At the heart of the problem is the culture of risk that school imparts to children and young people. As a society we are gradually, painfully realising that living with uncertainty is a fact of life, and that managing risk well is essential to thrive. But nowhere in the national curriculum do we encourage the skills or dispositions which enable young people to manage risk successfully. Conventional education promotes the message that there is an answer to everything, and seals students off from risk by creating systems which are enclosed and self-contained, related only distantly to the challenges they will encounter in later life.
Managing risk successfully requires us to find and use information in enterprising, creative ways, and to act through networks of others who can help pool, reduce or mitigate the individual risks we face. Almost nothing in the structure of conventional education gives young people any practice at doing these things.
The Government is making only the simplest of connections between social exclusion and education - those who do badly in the instruction and examination system are at risk of social exclusion later on. Ministers seem to imagine that if they kick the school system hard enough and produce exam results it will prevent social exclusion. It reminds us of John Cleese, in the famous Fawlty Towers episode, kicking and cursing his broken-down car.
Tackling social exclusion is not simply a matter of improving school "standards", but of designing systems of learning which support young people in acquiring network skills, understanding risks and fulfilling the roles and responsibilities of life. To start doing this, we recommend six key measures.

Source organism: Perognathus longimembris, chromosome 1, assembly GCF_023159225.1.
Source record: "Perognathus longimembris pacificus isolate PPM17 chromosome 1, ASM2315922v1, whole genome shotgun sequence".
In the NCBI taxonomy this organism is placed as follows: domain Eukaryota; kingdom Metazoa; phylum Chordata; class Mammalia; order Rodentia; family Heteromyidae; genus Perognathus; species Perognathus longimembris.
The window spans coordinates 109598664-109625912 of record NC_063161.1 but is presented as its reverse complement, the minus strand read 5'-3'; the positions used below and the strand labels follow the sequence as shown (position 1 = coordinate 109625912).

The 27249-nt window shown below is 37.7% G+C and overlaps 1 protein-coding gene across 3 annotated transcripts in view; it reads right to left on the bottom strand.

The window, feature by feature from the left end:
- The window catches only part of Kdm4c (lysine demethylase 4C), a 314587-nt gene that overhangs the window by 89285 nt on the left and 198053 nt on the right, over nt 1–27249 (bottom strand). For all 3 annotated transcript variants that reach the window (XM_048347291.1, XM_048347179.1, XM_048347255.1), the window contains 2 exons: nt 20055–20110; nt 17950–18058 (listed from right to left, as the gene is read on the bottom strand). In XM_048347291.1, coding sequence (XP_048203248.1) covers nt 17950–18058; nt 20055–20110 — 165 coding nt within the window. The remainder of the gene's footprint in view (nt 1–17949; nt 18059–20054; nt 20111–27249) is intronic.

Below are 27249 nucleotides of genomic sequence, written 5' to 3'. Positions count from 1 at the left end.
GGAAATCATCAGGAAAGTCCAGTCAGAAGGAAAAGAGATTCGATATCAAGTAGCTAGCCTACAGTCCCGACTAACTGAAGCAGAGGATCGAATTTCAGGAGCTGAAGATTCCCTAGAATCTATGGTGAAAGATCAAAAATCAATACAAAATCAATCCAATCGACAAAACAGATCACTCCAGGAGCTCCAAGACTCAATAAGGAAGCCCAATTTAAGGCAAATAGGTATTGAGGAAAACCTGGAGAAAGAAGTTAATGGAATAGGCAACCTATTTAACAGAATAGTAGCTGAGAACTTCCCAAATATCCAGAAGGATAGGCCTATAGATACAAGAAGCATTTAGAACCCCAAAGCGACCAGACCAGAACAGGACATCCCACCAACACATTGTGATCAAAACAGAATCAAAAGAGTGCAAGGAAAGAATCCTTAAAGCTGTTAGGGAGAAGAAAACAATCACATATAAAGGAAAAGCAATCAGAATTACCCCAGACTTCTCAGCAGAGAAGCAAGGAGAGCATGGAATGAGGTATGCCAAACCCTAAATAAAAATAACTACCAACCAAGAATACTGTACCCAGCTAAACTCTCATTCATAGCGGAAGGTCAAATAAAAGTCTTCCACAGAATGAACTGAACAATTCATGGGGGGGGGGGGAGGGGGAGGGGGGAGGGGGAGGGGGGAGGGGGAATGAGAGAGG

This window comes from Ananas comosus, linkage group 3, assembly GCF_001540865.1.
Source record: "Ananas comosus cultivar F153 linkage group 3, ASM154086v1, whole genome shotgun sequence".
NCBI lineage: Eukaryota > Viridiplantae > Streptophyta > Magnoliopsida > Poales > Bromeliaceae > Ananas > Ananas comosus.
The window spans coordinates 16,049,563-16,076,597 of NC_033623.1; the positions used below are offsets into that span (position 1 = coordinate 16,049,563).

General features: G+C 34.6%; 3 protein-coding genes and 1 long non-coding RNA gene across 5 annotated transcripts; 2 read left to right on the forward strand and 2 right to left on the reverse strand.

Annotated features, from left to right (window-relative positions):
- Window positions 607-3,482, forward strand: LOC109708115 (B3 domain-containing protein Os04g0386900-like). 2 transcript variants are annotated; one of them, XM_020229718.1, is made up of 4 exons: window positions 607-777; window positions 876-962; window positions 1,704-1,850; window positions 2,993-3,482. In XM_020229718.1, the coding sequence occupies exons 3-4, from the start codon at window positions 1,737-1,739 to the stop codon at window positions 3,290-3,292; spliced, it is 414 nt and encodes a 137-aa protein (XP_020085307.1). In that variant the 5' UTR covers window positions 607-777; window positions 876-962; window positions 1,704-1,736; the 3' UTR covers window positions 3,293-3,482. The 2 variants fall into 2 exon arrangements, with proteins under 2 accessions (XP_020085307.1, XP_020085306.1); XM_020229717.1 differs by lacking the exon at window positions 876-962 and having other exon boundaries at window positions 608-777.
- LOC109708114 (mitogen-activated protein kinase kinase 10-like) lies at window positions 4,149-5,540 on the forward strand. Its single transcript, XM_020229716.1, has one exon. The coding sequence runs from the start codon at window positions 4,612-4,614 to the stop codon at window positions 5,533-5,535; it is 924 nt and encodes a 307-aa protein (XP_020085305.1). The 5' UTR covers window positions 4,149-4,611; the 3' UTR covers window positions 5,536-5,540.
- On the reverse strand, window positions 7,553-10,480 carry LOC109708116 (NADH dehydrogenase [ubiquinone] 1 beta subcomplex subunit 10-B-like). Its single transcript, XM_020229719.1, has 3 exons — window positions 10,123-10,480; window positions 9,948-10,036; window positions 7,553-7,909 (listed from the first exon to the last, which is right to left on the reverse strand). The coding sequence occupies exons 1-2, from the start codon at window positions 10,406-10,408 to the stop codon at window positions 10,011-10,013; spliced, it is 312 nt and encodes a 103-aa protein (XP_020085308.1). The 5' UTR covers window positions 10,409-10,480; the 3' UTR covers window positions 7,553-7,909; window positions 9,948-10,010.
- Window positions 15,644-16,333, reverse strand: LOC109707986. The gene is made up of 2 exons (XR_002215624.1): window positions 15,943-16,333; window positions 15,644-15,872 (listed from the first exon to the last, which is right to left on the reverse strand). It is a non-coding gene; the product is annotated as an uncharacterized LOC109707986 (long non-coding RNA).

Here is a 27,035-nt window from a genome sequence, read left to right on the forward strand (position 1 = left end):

* Prevent the national curriculum from filling all available learning time.
* Introduce community placements and apprenticeships which allow students, from the earliest age, to integrate formal learning with practical experience in adult society.
* Develop practical means of learning "risk literacy" by encouraging analysis and even experimentation with certain kinds of risk.
* Begin to assess young people's work in teams as being more important than solitary study.
* Schools should be open for adult learning and a variety of other uses, so that children and young people will constantly mix with adults from the earliest age.
* Instead of a fixed school leaving age, offer various ways of combining study with work from the age of 14, with the assumption that concentrated learning in some form will continue until at least 19.
In a few years, digital television, mobile telephones and the Internet will deliver information and instruction much more effectively than schools. If by then, schooling is still failing to deliver the understanding, networking capacities and risk cultures that their children will need, people will start asking themselves what state schooling is for. Wired truanting may become the smartest thing young people can do.
The danger is that the people least ready to exploit these new alternatives will be those most at risk of social exclusion. If the Government really wants to prevent social exclusion, getting people back into school may soon be the last thing it ought to do.
Perri 6 is director of policy and research, and Tom Bentley is a senior researcher at Demos, the independent think tank.